A construction firm based in Dubai has announced plans to build the world’s first 3D-printed skyscraper.
The company, called Cazza, has confirmed that it will be erected in the United Arab Emirates.
It says it will use a new technique called “crane printing” to create the building.
“When we first thought of implementing 3D printing technologies, we were mostly thinking of houses and low-rise buildings,” Cazza CEO Chris Kelsey told Construction Week Online.
“Developers kept asking us if it was possible to build a 3D printed skyscraper. This led us to begin researching how we could adapt the technologies for taller structures.”
Buildings have been 3D-printed before, with the key benefits being low costs and speedy completion.
“Through our technologies, we will be able to build architecturally complex buildings at never-before seen speeds,” added Mr Kelsey. “It is all about economies of scale where the initial high technology costs will reduce as we enter the mass-production phase.”
Cazza is yet to disclose the building’s planned height or any commencement or completion dates, but the Encyclopedia Britannica describes a skyscraper as a building “of unusual height, generally greater than 40 or 50 stories”.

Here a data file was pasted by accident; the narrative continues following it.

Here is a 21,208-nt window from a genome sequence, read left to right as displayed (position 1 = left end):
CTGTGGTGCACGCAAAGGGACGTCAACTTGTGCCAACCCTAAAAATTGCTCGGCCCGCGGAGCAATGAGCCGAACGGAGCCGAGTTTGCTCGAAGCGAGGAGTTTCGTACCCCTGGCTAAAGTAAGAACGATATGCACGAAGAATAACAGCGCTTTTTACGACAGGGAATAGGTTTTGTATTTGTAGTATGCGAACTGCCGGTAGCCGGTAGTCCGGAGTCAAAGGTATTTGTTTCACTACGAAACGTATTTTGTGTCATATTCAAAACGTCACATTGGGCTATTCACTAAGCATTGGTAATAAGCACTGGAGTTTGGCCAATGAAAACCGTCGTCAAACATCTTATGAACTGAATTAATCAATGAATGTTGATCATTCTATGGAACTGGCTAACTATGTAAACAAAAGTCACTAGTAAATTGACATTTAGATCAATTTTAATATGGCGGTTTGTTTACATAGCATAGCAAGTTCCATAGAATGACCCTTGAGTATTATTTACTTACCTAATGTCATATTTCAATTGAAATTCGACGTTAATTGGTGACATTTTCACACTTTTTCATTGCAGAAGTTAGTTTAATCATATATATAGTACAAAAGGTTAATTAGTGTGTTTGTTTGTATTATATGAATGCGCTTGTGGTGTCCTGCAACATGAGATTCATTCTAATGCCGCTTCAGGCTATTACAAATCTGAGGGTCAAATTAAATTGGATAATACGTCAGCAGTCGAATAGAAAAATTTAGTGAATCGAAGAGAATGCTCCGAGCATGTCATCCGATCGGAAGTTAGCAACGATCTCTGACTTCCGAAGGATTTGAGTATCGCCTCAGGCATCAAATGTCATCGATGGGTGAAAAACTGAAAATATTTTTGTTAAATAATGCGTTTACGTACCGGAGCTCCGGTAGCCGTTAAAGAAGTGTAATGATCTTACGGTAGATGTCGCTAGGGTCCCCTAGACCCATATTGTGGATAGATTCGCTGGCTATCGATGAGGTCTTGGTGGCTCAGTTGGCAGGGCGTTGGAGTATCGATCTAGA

Concrete and steel will be two of the materials printed by the company’s cranes.
“The crane printing system can be easily adopted with existing cranes which means we don’t have to build cranes from scratch,” said Fernando De Los Rios, Cazza’s chief operating officer.
“We are adding new features to make it adaptable to high wind speeds along with the use of our layer smoothing system that creates completely flat surfaces. You won’t know it’s 3D printed.”
Plans for the world’s first rotating skyscraper, meanwhile, were detailed in February.
Set to be built in Dubai by 2020, it will stand at 1,375 feet tall, with each of its 80 storeys capable of rotating individually around a concrete core.